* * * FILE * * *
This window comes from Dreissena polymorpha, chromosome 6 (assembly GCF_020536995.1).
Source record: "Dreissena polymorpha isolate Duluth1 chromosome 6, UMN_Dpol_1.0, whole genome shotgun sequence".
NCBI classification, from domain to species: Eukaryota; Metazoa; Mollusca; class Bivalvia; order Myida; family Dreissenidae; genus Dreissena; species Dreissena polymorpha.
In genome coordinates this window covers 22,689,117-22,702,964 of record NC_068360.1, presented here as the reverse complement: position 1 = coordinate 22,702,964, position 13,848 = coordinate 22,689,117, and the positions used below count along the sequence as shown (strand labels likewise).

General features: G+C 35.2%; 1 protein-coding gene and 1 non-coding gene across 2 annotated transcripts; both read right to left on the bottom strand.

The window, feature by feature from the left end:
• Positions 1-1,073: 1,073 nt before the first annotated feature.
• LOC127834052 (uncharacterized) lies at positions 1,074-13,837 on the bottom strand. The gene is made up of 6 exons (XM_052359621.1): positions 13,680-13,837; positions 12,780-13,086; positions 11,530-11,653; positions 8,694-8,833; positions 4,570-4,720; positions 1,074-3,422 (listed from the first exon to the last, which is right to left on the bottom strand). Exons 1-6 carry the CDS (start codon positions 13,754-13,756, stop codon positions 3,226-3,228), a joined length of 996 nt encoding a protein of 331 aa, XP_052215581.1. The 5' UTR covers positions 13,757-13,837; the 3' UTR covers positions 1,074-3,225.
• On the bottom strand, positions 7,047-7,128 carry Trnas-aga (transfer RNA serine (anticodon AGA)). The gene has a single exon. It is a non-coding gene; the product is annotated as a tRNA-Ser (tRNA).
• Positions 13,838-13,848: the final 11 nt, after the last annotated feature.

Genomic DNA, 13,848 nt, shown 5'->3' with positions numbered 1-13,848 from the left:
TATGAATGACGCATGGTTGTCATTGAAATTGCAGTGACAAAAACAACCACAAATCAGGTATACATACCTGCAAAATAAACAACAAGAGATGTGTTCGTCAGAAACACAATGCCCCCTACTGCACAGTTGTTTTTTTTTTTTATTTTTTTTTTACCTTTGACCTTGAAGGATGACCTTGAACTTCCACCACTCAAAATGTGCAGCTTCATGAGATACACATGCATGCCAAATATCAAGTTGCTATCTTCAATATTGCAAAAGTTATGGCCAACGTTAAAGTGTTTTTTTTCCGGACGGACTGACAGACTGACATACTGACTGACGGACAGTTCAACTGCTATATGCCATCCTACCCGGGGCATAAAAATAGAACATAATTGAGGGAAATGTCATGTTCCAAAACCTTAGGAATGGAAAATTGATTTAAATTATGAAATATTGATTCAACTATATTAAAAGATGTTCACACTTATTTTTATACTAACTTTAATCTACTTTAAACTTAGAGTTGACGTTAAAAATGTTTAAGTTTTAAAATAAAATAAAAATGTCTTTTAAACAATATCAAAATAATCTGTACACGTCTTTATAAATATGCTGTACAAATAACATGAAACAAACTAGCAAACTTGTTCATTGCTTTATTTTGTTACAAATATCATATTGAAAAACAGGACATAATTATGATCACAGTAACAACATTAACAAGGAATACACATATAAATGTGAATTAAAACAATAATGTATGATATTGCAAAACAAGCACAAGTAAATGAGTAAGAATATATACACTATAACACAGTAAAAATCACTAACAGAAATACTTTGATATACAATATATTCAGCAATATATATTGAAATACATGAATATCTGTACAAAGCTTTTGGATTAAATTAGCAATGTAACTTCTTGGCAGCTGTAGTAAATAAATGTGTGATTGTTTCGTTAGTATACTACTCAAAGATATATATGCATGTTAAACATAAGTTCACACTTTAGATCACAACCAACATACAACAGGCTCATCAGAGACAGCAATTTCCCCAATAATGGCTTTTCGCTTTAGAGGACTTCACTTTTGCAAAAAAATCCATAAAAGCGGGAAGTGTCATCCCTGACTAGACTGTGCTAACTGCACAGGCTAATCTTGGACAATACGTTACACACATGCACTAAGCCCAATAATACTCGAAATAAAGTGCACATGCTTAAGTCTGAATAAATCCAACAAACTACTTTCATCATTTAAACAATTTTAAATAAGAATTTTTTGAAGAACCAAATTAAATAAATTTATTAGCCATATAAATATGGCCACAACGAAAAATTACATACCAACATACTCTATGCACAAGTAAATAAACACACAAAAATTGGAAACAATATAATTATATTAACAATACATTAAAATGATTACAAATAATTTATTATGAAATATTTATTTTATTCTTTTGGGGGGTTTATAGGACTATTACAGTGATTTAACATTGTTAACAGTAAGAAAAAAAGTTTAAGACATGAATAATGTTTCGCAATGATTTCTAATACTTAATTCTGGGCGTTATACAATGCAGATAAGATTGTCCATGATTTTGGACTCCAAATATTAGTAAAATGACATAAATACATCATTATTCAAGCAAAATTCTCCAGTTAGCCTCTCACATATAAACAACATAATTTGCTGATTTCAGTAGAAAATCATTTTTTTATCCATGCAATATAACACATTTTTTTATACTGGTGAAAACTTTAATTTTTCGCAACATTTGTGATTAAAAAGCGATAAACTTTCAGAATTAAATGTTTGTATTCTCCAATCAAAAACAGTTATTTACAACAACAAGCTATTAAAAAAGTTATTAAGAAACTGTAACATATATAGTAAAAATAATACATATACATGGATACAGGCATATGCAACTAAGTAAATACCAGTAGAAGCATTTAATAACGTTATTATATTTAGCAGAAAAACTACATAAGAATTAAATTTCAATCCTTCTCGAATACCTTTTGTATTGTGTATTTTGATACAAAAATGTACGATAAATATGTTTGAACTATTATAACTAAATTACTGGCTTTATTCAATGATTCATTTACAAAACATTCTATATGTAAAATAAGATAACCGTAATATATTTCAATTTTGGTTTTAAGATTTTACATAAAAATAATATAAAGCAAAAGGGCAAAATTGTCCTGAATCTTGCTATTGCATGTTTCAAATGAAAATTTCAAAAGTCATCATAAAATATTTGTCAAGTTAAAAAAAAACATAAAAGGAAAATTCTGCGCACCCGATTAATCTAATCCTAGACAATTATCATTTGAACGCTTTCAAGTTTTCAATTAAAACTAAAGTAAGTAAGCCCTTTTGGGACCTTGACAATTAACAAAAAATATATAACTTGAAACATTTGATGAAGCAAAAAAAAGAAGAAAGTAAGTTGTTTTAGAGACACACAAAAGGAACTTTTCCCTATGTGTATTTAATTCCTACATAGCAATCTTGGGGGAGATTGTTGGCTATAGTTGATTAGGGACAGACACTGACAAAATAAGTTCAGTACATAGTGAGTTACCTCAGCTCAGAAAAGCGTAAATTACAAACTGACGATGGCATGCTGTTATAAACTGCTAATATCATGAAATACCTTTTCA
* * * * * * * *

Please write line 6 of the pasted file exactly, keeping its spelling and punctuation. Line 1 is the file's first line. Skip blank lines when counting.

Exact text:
The window, feature by feature from the left end: